Ningaloo’s nursery is facing new threats

Current threats to Ningaloo

Like all coral reefs and marine habitats worldwide Ningaloo is vulnerable to ocean acidification and coral bleaching associated with global warming.  Carbon emissions have caused some damage at Ningaloo and there is no doubt the corals of the Ningaloo/Exmouth Gulf region are under stress due to climate change, but so far they’ve been spared the catastrophic coral mortality already seen on the Great Barrier Reef.

Marine systems at Ningaloo face constant fishing pressure and this requires careful ongoing monitoring and management.  The Gulf also faces proposals for salt mining and for fracking on its southern and eastern shores, but the chief underlying threat to marine life in the region is from the offshore fossil fuel industry which conducts seismic activity known to disrupt whale and dolphin habitat and creates the carbon pollution that threatens all marine and human life globally.  Offshore oil rigs will never be present without the ongoing risk of oil spills.

Industrialisation of the Gulf

Subsea 7, a foreign multinational corporation, is proposing a pipe fabrication and launch facility at Heron Point, near the Bay of Rest, in Exmouth Gulf.  Oil and gas pipes will be assembled and bundled onshore, rolled down rail lines and launched into the shallows.  From there they will be dragged along the seabed for about 1.5 kilometres until they float.  Once they float they will be steadied by heavy chains that hang down under the pipes as they are towed by tugs. Lines of pipe that can be up to 10 kilometres long will be towed through the waters of the Gulf and taken seaward through the World Heritage listed Ningaloo Marine Park. The Shire of Exmouth has advertised changes to planning regulations to enable this proposal to proceed.

At present, there is no industrial activity on the Gulf’s shores or waters, and there’s a reason for that – until now it’s been widely agreed that this environment is too sensitive and valuable to be exposed to industry.  The activities Subsea 7 proposes are simply incompatible with the environmental values of the area.  The building of a 350m rock wall, the scouring associated with dragging pipes and chains, the effects of emissions and spills on mangroves, industrial activity on top of subterranean cave systems – all of these bring unnecessary risks and pressures to the marine and terrestrial environment.

Why is any of this a problem?

Because the Gulf is one of the few intact coastal systems in the world.  The IUCN says it has World Heritage values. Its mangroves and shallows generate much of the marine life that replenishes nearby Ningaloo Reef – it’s Ningaloo’s nursery.  It’s also a haven for many species of endangered migratory birds as well as home to threatened or vulnerable species of turtles and sharks as well as dugongs and manta rays.  Whale sharks move through its sheltered waters and humpback whales use it as a calving ground and nursery.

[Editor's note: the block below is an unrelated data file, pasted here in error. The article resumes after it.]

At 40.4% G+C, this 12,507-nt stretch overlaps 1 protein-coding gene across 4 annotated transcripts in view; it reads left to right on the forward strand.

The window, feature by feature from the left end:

It will affect local amenity and impact on nature-based tourism businesses that already operate in the Gulf.  If it goes ahead, Subsea 7’s factory, rail line and rockwall will be the first thing inbound tourists see as they fly in to Learmonth.  And this proposal will only be the beginning.  If the local Shire presses ahead with zoning changes and Subsea 7 gets approval, a whole swathe of the Gulf shore will be open to industry.  From there, there’s no turning back.  The Gulf’s values will be degraded and the vibrant and sustainable eco-tourism industry at Ningaloo will be compromised.

Where things stand

The Shire amendments and the Subsea 7 proposal have only recently been exposed to public scrutiny by watchful locals.  Subsea 7’s referral went to the West Australian EPA on 23 October, 2017 and within the 7-day public comment period 139 submissions were received on the matter.  The overwhelming majority of those were against the development.

 

As a result the proposal now faces a full Public Environmental Review, the highest form of assessment available.  The proposal has also been presented for assessment by the Commonwealth.  In coming weeks and months Protect Ningaloo and its supporters will be building the case against this development and making sure the public is informed of developments as they arise.

“Ningaloo Reef is a miracle and a gift. It’s one of the last great wild places left on earth, so why would anyone put Ningaloo’s nursery at risk? Don’t let it happen. Protect Ningaloo!”
– Peter Garrett

“Ningaloo Reef is a miracle and a gift. It’s one of the last great wild places left on earth, so why would anyone put Ningaloo’s nursery at risk? Don’t let it happen. Protect Ningaloo!”
– Peter Garrett

How can you help

 

 

  •  First, sign up and join our community of Ningaloo Protectors.
  • Donate if you can because we’re a volunteer outfit and we’re up against a multinational corporation with deep pockets – we need to fund this fight.
  • Contact the Environment Minister to let him know you’re appalled at what’s being proposed for Exmouth Gulf.

    We will let you know about upcoming events and ways you can help out.

Exmouth Gulf doesn’t need industrialisation.
It needs a sustainable future.